White supremacists converge on Pa. city
White supremacistsconverge on Pa. city
YORK, Pa. -- Witnesses reported minor confrontations in the streets Saturday as police kept hundreds of demonstrators at bay during a rally by white supremacists in a city still feeling the effects of deadly race riots more than 30 years ago.
Matthew Hale, leader of the white supremacist group World Church of the Creator, spoke to about 70 supporters inside a library while police officers in riot gear, some on horseback, separated shouting groups of his supporters and anti-racist protesters.
"We seek the advancement of white people, our people, without any apologies, any compromise, any groveling before anybody," Hale told supporters and spectators inside the library.
Witnesses reported seeing car windows broken and minor confrontations in the streets throughout the afternoon. Witnesses reported a clash between the two sides before Hale arrived, although police did not confirm it.
York was the scene of riots in July 1969 after a black teen-ager was wounded by a white man. A police officer was killed on the second night of the violence while he rode in an armored car. Four days later a black woman was slain by shots fired from a white mob as she and her family drove to a grocery store.
Envoy resumes talkswith Colombian rebels
SAN VICENTE DEL CAGUAN, Colombia -- Hours from a government deadline, a United Nations envoy met with commanders of Colombia's largest leftist rebel army Saturday to try to revive peace negotiations.
Envoy James LeMoyne held a second day of talks in a rebel haven amid cautious hopes that he could patch up the 3-year-old peace process between the Revolutionary Armed Forces of Colombia and the government.
"We think that we're advancing, but we're still working," said LeMoyne, who warned earlier that the South American country hung between peace and all-out war.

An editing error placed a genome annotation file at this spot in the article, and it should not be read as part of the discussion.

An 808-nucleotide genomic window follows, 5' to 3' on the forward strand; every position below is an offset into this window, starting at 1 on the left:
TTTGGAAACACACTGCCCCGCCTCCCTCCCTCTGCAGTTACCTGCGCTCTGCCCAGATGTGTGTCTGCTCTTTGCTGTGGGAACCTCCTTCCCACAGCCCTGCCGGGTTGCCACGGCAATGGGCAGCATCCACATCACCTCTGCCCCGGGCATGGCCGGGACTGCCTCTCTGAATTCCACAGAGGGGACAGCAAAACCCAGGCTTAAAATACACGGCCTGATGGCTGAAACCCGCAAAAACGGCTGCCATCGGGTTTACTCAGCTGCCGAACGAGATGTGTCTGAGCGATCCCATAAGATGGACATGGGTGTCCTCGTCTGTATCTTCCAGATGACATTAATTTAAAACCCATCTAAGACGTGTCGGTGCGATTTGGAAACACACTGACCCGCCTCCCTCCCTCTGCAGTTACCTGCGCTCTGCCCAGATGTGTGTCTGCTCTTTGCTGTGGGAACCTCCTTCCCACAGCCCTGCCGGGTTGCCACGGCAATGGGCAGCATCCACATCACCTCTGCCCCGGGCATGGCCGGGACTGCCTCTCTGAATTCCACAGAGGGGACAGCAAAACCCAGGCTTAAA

A rebel commander involved in the talks was seen burning a document, something the rebels have traditionally done with working papers during the negotiations.
A few hours earlier, a car bomb exploded near the wall of a military base a few miles north of the rebel haven, injuring 15 civilians, the army news agency said. Troops had been arriving at the base in the town of Granada ahead of the deadline. No one immediately claimed responsibility for the blast.
Ex-Catholic favoredto lead Anglicans
LONDON -- The next archbishop of Canterbury could be a former Roman Catholic who converted to Anglicanism as a young man, the Church of England said Saturday.
A church spokeswoman said there was nothing unusual about the spiritual path of the Right Rev. Michael Nazir-Ali, the Bishop of Rochester, a city 25 miles east of London.
Pakistan-born Nazir-Ali is considered the favorite to replace Archbishop of Canterbury George Carey, who retires in October as spiritual leader of the world's 70 million Anglicans.
"It is wholly unremarkable that someone has started on their path as a Roman Catholic and later moved to the Anglican church," the spokeswoman said, on customary condition of anonymity.
"There are many people in the church who have moved from one to the other. It is just that the bishop happens to be a prominent member of the Anglican Church."
According to the Times newspaper, Nazir-Ali was baptized an Anglican but became involved with the Roman Catholic church while attending Catholic school as a teen-ager. He re-entered the Anglican church at about 20, the newspaper said.
LUBBOCK, Texas -- A man was sentenced Friday to nearly four years in prison for a fraud scheme in which he used variations of the name of a law firm from a Three Stooges episode to obtain cashier's checks from banks.
Patrick Michael Penker also was ordered to pay more than $1 million in restitution and forfeit about $900,000 in cash and property to the United States. He had faced up to 40 years in prison.
Penker pleaded guilty in August to federal charges stemming from his one-man operation that, over several years, bilked $1 million from credit card companies and gambling casinos.
A banker at American State Bank in Lubbock became suspicious about the firm's name -- derived from the fictional law firm "Dewey, Cheetum and Howe" -- and contacted the FBI. Penker was arrested in March.